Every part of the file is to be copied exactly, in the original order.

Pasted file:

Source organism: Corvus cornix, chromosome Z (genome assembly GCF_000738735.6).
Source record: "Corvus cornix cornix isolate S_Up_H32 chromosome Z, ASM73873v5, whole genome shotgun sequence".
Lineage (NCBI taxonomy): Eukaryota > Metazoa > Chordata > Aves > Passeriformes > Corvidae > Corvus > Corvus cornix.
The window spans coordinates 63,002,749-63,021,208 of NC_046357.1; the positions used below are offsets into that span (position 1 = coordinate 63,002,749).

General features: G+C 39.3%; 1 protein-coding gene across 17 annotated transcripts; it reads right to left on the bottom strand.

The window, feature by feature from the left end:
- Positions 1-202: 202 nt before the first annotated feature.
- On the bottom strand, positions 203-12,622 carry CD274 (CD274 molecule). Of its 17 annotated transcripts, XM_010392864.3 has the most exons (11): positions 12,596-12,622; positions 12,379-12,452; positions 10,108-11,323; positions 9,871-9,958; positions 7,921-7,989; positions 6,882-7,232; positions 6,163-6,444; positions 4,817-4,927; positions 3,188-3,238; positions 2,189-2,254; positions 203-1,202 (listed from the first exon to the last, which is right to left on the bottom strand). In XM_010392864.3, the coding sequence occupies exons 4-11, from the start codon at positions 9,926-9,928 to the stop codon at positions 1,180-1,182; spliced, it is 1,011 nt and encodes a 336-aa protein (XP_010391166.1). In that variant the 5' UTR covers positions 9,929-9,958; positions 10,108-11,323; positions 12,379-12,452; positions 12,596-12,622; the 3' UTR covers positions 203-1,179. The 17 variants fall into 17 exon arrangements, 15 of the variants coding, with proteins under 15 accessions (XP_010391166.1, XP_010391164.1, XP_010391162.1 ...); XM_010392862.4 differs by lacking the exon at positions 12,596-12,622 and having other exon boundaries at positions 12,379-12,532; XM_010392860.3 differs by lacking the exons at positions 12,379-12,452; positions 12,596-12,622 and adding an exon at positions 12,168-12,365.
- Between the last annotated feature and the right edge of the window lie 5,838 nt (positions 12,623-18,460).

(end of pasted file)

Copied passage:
Source organism: Corvus cornix, chromosome Z (genome assembly GCF_000738735.6).
Source record: "Corvus cornix cornix isolate S_Up_H32 chromosome Z, ASM73873v5, whole genome shotgun sequence".
Lineage (NCBI taxonomy): Eukaryota > Metazoa > Chordata > Aves > Passeriformes > Corvidae > Corvus > Corvus cornix.
The window spans coordinates 63,002,749-63,021,208 of NC_046357.1; the positions used below are offsets into that span (position 1 = coordinate 63,002,749).

General features: G+C 39.3%; 1 protein-coding gene across 17 annotated transcripts; it reads right to left on the bottom strand.

The window, feature by feature from the left end:
- Positions 1-202: 202 nt before the first annotated feature.
- On the bottom strand, positions 203-12,622 carry CD274 (CD274 molecule). Of its 17 annotated transcripts, XM_010392864.3 has the most exons (11): positions 12,596-12,622; positions 12,379-12,452; positions 10,108-11,323; positions 9,871-9,958; positions 7,921-7,989; positions 6,882-7,232; positions 6,163-6,444; positions 4,817-4,927; positions 3,188-3,238; positions 2,189-2,254; positions 203-1,202 (listed from the first exon to the last, which is right to left on the bottom strand). In XM_010392864.3, the coding sequence occupies exons 4-11, from the start codon at positions 9,926-9,928 to the stop codon at positions 1,180-1,182; spliced, it is 1,011 nt and encodes a 336-aa protein (XP_010391166.1). In that variant the 5' UTR covers positions 9,929-9,958; positions 10,108-11,323; positions 12,379-12,452; positions 12,596-12,622; the 3' UTR covers positions 203-1,179. The 17 variants fall into 17 exon arrangements, 15 of the variants coding, with proteins under 15 accessions (XP_010391166.1, XP_010391164.1, XP_010391162.1 ...); XM_010392862.4 differs by lacking the exon at positions 12,596-12,622 and having other exon boundaries at positions 12,379-12,532; XM_010392860.3 differs by lacking the exons at positions 12,379-12,452; positions 12,596-12,622 and adding an exon at positions 12,168-12,365.
- Between the last annotated feature and the right edge of the window lie 5,838 nt (positions 12,623-18,460).